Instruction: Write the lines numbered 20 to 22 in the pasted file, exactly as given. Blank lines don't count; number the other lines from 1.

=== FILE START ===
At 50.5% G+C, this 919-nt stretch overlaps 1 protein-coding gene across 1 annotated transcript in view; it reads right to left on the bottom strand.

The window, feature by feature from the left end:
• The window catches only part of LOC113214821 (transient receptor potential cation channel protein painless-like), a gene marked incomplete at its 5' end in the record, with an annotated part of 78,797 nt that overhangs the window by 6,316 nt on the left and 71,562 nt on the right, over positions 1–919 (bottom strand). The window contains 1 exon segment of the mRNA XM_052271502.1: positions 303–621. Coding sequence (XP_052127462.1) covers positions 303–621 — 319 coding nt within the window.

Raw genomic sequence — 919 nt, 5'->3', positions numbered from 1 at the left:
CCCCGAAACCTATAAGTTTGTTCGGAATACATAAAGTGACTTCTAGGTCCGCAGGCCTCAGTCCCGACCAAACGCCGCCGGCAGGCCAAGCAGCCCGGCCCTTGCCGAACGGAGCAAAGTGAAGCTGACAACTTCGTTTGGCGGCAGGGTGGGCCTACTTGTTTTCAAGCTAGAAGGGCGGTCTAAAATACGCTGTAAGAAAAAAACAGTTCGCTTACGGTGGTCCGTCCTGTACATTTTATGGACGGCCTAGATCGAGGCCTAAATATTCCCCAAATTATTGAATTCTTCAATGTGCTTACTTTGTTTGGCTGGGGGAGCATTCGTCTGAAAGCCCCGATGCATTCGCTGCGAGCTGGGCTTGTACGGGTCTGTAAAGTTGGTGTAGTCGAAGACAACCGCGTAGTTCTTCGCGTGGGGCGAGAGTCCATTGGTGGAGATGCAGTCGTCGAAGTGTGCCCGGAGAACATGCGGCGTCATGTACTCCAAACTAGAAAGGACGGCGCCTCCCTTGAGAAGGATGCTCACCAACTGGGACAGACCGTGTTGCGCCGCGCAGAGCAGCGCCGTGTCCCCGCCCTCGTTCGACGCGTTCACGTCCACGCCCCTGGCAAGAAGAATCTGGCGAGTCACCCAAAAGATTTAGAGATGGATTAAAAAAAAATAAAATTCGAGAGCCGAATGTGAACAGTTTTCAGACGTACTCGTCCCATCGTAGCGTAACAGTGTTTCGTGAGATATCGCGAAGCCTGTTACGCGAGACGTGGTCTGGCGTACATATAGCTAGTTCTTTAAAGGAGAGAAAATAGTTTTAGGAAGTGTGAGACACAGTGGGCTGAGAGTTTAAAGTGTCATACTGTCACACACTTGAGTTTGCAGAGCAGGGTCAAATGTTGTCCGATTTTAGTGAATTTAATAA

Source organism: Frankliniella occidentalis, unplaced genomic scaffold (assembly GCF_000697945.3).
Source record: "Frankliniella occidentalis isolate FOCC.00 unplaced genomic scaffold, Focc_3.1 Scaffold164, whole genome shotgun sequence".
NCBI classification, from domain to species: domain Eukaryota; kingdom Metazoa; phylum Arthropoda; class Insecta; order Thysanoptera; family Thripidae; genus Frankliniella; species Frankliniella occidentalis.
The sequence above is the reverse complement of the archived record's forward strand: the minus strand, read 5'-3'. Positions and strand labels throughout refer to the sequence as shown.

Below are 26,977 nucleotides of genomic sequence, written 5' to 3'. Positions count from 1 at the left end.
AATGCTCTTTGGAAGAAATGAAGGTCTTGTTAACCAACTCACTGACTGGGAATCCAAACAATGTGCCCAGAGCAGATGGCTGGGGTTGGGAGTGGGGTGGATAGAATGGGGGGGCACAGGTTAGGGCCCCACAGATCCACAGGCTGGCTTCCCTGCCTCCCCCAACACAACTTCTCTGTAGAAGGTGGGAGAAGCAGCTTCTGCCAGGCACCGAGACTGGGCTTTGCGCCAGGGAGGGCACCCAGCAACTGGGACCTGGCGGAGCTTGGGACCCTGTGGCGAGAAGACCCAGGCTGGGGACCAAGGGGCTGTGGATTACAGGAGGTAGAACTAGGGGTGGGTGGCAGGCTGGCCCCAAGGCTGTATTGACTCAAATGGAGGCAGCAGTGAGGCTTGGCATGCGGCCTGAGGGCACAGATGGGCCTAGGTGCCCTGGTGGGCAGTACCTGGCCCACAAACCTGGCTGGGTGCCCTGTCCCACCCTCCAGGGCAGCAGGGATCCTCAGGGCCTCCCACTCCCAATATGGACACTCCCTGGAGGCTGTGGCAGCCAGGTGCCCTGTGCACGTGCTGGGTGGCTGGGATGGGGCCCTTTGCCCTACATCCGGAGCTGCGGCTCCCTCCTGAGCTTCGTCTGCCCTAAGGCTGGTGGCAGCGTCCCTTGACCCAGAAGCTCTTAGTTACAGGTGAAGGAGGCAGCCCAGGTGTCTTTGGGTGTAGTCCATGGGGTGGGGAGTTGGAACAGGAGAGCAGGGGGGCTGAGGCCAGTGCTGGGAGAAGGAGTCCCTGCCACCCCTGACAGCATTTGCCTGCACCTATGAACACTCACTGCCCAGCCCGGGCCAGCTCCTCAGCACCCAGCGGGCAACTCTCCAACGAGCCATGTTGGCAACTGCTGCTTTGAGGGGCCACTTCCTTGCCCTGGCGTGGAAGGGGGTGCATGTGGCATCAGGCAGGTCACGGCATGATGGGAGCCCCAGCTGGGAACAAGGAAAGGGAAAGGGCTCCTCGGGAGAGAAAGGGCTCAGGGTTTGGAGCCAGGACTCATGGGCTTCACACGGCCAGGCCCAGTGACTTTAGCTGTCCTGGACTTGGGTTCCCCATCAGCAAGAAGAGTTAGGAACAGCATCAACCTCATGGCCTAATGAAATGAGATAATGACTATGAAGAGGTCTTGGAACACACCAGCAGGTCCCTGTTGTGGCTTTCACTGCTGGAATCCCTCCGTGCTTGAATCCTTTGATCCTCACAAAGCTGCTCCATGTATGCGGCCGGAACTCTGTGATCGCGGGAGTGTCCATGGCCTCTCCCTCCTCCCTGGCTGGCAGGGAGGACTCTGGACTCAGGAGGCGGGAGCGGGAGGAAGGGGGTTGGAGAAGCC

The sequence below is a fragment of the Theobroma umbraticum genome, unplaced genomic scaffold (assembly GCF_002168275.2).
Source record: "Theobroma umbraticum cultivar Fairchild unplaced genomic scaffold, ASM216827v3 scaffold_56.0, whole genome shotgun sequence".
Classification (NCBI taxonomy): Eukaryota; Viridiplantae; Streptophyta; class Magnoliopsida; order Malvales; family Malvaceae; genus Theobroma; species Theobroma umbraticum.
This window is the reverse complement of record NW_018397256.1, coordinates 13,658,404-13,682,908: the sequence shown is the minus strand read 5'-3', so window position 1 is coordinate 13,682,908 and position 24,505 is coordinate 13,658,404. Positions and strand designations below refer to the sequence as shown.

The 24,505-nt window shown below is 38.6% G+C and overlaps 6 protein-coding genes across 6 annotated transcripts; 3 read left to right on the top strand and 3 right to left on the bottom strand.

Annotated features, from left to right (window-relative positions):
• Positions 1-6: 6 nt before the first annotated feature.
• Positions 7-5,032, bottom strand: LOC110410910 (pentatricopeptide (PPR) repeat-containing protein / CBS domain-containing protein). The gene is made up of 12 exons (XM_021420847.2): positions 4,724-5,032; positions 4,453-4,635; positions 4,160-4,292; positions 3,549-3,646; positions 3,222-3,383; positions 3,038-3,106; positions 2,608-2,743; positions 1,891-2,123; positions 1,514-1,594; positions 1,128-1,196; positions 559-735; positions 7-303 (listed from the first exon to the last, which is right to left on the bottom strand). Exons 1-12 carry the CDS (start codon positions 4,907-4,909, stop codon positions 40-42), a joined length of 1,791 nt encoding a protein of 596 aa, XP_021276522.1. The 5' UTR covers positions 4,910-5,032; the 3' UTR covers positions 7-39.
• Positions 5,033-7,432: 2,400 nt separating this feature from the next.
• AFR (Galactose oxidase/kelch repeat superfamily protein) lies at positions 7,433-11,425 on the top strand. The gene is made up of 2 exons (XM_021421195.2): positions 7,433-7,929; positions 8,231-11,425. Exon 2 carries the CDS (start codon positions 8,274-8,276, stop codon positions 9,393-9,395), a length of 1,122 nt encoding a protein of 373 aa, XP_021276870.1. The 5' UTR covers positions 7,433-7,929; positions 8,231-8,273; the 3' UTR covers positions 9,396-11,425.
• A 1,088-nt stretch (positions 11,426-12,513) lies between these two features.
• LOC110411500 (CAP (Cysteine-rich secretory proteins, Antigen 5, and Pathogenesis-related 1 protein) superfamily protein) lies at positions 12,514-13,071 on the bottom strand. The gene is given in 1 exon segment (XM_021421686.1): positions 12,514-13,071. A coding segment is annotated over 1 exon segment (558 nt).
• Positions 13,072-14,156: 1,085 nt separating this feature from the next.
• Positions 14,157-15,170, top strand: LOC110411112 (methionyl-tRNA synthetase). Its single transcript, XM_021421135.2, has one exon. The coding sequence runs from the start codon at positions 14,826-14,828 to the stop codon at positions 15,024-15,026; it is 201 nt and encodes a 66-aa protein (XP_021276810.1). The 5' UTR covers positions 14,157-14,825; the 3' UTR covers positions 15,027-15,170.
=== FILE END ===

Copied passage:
• Positions 5,033-7,432: 2,400 nt separating this feature from the next.
• AFR (Galactose oxidase/kelch repeat superfamily protein) lies at positions 7,433-11,425 on the top strand. The gene is made up of 2 exons (XM_021421195.2): positions 7,433-7,929; positions 8,231-11,425. Exon 2 carries the CDS (start codon positions 8,274-8,276, stop codon positions 9,393-9,395), a length of 1,122 nt encoding a protein of 373 aa, XP_021276870.1. The 5' UTR covers positions 7,433-7,929; positions 8,231-8,273; the 3' UTR covers positions 9,396-11,425.
• A 1,088-nt stretch (positions 11,426-12,513) lies between these two features.